Sales of existing homes fell in September

A for sale sign sits in front of a home in Miami Lakes, Fla.
A for sale sign sits in front of a home in Miami Lakes, Fla.

Washington - Sales of previously owned homes held near a two-year high in September, restrained by a lack of supply that is pushing prices higher.

Purchases of existing houses, tabulated when a contract closes, decreased 1.7 percent to a 4.75 million annual rate, matching the median forecast of economists surveyed by Bloomberg, figures from the National Association of Realtors showed Friday in Washington. The median prices from a year earlier jumped by the most since 2005 as inventories dwindled.

Prospective homebuyers are taking advantage of close to record-low mortgage rates and lower prices, bolstering signs the industry is healing after a multiyear slump. Gains in employment, easier access to credit and a reduction in foreclosures will be key to boosting rebound, allowing housing to become a bigger contributor to economic growth.

"There are a lot of reasons to be positive on housing," said Tom Simons, an economist at Jefferies Group Inc. in New York, who correctly projected the drop. "Mortgage rates are near all-time lows, and inventories are at generational lows. If housing prices continue to rise, people are incentivized to get off the sidelines. It all sets up for continued improvement."

The median forecast of 78 economists surveyed by Bloomberg called for a drop to a 4.75 million rate. Estimates ranged from 4.53 million to 4.9 million. The prior month's pace was revised to 4.83 million from a previously reported 4.82 million.

The median price of an existing home climbed 11.3 percent from September 2011 to $183,900, Friday's report showed.

Compared with a year earlier, purchases increased 11 percent.

The number of previously owned homes dropped 3.3 percent to 2.32 million. At the current sales pace, it would take 5.9 months to sell those houses compared with 6 months at the end of August. The months' supply was the lowest since March 2006.

The market is now heading into a traditionally weak period for inventory, indicating the month's supply may drop to the 5 month area in the period from December to February, Lawrence Yun, NAR chief economist, said in a news conference as the figures were released.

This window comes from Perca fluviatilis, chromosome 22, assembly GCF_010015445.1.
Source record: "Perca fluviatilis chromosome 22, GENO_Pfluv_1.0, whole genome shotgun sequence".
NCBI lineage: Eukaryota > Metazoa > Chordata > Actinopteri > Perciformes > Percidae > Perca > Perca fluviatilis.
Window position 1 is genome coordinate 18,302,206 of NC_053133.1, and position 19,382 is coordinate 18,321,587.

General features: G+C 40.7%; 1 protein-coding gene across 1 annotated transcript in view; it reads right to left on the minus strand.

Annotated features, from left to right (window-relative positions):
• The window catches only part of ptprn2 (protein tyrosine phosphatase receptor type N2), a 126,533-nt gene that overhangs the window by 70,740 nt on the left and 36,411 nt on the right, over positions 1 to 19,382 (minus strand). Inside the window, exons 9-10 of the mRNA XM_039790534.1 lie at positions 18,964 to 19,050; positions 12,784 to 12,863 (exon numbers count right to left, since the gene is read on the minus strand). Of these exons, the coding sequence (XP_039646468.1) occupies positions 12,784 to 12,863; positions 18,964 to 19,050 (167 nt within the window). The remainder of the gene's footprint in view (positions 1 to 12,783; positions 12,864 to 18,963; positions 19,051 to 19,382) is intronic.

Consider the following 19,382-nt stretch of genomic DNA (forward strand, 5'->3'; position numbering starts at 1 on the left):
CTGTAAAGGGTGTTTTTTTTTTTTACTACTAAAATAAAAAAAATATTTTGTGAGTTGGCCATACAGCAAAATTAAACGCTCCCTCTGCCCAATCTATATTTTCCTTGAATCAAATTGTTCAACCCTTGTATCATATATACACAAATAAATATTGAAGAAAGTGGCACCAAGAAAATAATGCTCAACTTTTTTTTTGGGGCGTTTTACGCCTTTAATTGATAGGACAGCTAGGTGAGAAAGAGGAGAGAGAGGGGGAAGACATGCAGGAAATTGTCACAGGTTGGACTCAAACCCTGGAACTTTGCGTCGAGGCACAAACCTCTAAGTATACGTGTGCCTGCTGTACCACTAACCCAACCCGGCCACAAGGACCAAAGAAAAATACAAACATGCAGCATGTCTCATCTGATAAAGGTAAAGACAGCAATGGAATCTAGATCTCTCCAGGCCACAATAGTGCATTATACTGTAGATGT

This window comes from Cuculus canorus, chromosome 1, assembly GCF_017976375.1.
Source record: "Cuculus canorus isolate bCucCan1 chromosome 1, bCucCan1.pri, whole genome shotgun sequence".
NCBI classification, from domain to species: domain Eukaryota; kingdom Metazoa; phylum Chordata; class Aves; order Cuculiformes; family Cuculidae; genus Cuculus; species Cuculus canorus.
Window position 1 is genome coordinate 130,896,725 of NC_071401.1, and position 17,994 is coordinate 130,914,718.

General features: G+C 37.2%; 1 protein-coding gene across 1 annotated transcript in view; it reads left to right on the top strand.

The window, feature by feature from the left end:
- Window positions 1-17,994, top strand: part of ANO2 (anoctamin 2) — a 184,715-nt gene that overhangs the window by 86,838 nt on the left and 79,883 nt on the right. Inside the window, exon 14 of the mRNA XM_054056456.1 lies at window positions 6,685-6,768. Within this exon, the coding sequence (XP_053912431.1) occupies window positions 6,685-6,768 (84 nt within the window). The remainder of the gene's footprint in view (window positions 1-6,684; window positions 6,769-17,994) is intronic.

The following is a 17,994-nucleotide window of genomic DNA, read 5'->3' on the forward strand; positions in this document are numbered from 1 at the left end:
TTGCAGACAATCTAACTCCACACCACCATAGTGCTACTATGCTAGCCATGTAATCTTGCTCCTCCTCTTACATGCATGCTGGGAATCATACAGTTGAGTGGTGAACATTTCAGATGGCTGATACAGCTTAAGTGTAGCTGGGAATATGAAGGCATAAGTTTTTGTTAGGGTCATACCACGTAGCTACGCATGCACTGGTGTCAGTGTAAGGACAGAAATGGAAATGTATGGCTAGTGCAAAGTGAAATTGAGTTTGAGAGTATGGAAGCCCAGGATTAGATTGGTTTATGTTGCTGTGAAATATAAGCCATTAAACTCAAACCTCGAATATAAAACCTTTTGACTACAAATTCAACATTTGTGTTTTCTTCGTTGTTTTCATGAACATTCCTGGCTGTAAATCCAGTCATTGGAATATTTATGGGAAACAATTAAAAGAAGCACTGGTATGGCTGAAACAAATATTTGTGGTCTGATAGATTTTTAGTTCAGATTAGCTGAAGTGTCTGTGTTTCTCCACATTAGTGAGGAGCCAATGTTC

"Certainly we have broken out of the slump," Yun said. "Prices are now showing an accelerating trend. This is a reflection of low inventory. Builders need to increase production."

Sales of existing single-family homes decreased 1.9 percent to an annual rate of 4.21 million.

Purchases of multifamily properties, including condominiums and townhouses, were little changed at 540,000 pace.

Purchases dropped in three of four regions, led by a 6.3 percent decrease in the Northeast. Demand rose 0.5 percent in the South.

Construction companies are showing an improvement in earnings. Miami-based Lennar Corp., the third-largest U.S. homebuilder by revenue, said its third-quarter profit more than quadrupled as revenue climbed.

"Overall demand has been improving and we've seen a consistent sales pace at improving prices," Chief Executive Officer Stuart Miller said on a Sept. 24 conference call with analysts. "The homebuilding business is beginning to revert to normal and that's positive for the U.S. economy in general."

Existing-home sales have improved after reaching a low of a 3.39 million annual rate in July 2010. In the buildup to the subprime lending collapse and recession, purchases reached a peak of 7.25 million in September 2005.

Other reports signal that housing is on the mend. Home starts surged 15 percent in September to an 872,000 annual rate, the fastest since July 2008, according to Commerce Department data released this week. An increase in building permits signaled the gains will be sustained.

Construction companies are less pessimistic. The National Association of Home Builders/Wells Fargo builder sentiment index increased to 41 this month, the highest since June 2006 and the sixth straight gain. Still, readings below 50 mean more respondents said conditions were poor.

Demand for new homes, another harbinger of progress, may have climbed to a two-year in September, according to economists surveyed by Bloomberg. The report is due on Oct. 24 from the Commerce Department.

The Federal Reserve in its Beige Book survey released Oct. 10 said the housing market showed "widespread improvement since the last report." All twelve Fed districts reported that "existing home sales strengthened, in some cases substantially."


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